Having a kickabout with your mates or featuring for your local 11 aside teams should in theory trump playing out a game sitting on your sofa like a couch potato but in truth – many lack the ability to truly express their ideas and football intelligence out on the pitch - hindered by their lack of athleticism or technique. In contrast, the virtual arena removes such barriers and seeks to turn pre-existing footballing hierarchies on their head. So that explains why the masses take a personal interest in the virtual world of football – but what makes a great football video game? 

The greatest games are addictive, innovative, and reflect the tactical depth of the game without getting bogged down in the detail and taking away the fun factor. Graphically they are timeless - games you could replay decades later and still enjoy them. Such games should also offer an outstanding online or offline single and multiplayer offering. The leading games also offer challenging gameplay that manages to still flow as naturally as the beautiful game itself – successfully circumnavigating feelings of ‘frustration’ or accusations of  ‘scripting’. They have iconic genre-defining soundtracks but more importantly, they afford you the virtual opportunity to express yourself as liberally and as faithfully as possible,  whether it’s an off-the-cuff skill move or a shrewd tactical manoeuvre.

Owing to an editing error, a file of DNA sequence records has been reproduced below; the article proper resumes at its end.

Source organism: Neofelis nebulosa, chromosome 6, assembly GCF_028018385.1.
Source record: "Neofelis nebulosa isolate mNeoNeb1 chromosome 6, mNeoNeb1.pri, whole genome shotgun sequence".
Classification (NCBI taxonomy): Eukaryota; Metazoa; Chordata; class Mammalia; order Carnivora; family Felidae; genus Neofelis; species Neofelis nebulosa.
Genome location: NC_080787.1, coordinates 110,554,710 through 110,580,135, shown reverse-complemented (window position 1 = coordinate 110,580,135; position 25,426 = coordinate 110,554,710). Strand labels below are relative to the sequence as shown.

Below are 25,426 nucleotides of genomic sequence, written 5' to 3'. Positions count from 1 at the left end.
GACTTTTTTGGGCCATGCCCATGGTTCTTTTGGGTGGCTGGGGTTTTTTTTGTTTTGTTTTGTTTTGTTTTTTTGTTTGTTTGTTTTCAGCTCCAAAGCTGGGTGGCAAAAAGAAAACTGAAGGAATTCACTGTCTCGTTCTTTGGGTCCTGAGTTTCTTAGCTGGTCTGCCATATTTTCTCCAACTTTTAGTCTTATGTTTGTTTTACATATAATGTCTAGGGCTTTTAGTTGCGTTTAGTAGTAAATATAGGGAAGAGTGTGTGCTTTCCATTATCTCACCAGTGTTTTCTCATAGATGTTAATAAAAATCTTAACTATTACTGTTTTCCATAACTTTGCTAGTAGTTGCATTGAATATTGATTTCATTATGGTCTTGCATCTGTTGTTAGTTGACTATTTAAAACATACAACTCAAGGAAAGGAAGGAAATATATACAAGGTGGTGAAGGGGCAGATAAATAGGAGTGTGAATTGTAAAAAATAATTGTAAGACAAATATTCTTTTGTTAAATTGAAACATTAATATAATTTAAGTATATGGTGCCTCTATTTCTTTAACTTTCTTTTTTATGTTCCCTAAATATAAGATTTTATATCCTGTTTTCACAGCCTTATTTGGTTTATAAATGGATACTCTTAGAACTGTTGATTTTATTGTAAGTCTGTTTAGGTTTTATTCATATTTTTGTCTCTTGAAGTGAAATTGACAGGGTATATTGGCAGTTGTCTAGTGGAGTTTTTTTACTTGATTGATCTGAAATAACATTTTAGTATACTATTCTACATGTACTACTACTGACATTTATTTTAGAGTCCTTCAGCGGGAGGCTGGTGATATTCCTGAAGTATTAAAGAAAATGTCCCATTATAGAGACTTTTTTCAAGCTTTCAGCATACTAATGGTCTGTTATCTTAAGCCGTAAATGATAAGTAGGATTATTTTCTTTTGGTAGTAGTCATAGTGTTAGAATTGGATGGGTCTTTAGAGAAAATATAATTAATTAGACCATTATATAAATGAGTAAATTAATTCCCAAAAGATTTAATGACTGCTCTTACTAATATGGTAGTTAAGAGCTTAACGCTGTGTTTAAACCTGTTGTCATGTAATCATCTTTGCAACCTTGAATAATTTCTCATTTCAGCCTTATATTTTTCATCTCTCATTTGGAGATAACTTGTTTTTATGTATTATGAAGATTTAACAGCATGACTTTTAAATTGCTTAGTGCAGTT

We start off with the Granddaddy of Football games aka Sensible World of Soccer. On 12  March 2007, The New York Times reported that Sensible World of Soccer, the sequel to  Sensible Soccer (1992) was shortlisted as one of the ten most important video games of all time by Stanford University; becoming the first video game to encompass the world’s most popular sport into one game, with a total amount of approximately 1,500 teams and 27,000  players. The ground-breaking career game mode enabled players to manage a club through  20 seasons. Every player had individual skills (speed, tackling, heading, finishing, shooting,  passing, ball control) and player prices were calculated relative to their skills. Stronger players could be acquired by earning money through winning various competitions and job offers from other interested clubs/national teams would also roll in. Graphically, the game was simplistic by the standards of the modern era with its top-down view but it was very bright and colourful. What really made it stand the test of time was its mastery of ball physics with the aftertouch feature being the stuff of legend. Unleashing a shot and applying some deadly late swerve to catch the keeper out was incredible fun and modern mobile free-kick games still utilise this feature.